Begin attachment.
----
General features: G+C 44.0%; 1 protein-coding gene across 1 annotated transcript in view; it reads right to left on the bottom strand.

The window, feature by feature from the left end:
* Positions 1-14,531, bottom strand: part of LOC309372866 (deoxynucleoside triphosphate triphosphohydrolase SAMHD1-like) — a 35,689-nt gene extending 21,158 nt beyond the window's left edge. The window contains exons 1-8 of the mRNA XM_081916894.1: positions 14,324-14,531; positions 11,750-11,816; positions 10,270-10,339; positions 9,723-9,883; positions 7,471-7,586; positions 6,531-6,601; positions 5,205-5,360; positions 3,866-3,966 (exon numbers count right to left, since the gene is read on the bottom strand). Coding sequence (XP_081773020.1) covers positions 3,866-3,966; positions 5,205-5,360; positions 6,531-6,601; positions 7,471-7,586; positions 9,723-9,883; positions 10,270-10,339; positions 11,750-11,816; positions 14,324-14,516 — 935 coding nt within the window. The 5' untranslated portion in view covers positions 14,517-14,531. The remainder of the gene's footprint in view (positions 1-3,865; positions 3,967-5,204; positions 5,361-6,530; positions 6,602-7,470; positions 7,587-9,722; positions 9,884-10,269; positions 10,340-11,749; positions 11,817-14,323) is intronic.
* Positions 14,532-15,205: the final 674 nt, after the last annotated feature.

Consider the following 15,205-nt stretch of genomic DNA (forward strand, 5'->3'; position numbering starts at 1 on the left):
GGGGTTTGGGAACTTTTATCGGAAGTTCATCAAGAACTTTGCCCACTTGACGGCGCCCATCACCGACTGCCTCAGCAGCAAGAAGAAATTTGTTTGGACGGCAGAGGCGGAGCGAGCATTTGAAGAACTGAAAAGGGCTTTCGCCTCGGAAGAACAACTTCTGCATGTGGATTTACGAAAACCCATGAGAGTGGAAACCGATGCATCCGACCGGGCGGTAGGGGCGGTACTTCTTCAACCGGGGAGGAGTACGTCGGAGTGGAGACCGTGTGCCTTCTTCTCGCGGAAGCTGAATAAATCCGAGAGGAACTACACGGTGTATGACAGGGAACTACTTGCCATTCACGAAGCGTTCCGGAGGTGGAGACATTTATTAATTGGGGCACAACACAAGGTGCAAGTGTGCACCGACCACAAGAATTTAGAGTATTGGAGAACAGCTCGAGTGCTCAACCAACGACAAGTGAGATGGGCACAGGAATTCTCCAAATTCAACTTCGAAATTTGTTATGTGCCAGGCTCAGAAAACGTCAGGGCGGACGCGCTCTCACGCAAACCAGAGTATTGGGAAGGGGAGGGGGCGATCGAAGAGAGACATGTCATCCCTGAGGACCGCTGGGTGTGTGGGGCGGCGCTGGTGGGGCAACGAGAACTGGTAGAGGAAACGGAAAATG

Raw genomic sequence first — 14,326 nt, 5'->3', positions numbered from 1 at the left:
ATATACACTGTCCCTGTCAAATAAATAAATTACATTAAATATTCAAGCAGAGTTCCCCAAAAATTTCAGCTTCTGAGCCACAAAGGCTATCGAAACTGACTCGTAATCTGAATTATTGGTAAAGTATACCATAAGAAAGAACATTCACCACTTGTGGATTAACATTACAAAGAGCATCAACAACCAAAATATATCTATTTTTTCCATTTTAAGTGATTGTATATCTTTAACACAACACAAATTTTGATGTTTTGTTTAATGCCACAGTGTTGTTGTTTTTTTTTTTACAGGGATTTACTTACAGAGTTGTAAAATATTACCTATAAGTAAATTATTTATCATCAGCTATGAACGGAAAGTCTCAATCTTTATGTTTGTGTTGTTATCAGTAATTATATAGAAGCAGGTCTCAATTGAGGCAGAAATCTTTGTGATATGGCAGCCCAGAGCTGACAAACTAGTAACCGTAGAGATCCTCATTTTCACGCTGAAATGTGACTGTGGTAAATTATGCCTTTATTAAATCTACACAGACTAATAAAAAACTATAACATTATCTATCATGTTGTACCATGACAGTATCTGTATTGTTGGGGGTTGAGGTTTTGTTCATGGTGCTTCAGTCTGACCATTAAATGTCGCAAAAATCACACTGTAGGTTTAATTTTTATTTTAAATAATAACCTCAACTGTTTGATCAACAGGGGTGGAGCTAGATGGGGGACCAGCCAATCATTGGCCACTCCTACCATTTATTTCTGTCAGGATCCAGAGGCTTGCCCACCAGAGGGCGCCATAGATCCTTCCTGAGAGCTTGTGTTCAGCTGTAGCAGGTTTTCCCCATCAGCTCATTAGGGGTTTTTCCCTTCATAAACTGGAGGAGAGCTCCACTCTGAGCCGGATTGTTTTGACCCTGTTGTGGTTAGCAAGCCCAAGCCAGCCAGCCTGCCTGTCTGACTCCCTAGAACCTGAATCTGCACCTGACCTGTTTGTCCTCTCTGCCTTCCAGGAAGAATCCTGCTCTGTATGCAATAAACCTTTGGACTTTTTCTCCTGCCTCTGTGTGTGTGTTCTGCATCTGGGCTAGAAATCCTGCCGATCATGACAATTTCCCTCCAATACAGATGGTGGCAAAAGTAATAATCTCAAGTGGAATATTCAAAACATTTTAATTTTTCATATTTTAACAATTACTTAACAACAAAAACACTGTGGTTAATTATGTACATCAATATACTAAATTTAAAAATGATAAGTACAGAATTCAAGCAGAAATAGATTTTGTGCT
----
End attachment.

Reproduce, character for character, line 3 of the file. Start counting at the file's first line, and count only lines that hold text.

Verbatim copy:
* Positions 1-14,531, bottom strand: part of LOC309372866 (deoxynucleoside triphosphate triphosphohydrolase SAMHD1-like) — a 35,689-nt gene extending 21,158 nt beyond the window's left edge. The window contains exons 1-8 of the mRNA XM_081916894.1: positions 14,324-14,531; positions 11,750-11,816; positions 10,270-10,339; positions 9,723-9,883; positions 7,471-7,586; positions 6,531-6,601; positions 5,205-5,360; positions 3,866-3,966 (exon numbers count right to left, since the gene is read on the bottom strand). Coding sequence (XP_081773020.1) covers positions 3,866-3,966; positions 5,205-5,360; positions 6,531-6,601; positions 7,471-7,586; positions 9,723-9,883; positions 10,270-10,339; positions 11,750-11,816; positions 14,324-14,516 — 935 coding nt within the window. The 5' untranslated portion in view covers positions 14,517-14,531. The remainder of the gene's footprint in view (positions 1-3,865; positions 3,967-5,204; positions 5,361-6,530; positions 6,602-7,470; positions 7,587-9,722; positions 9,884-10,269; positions 10,340-11,749; positions 11,817-14,323) is intronic.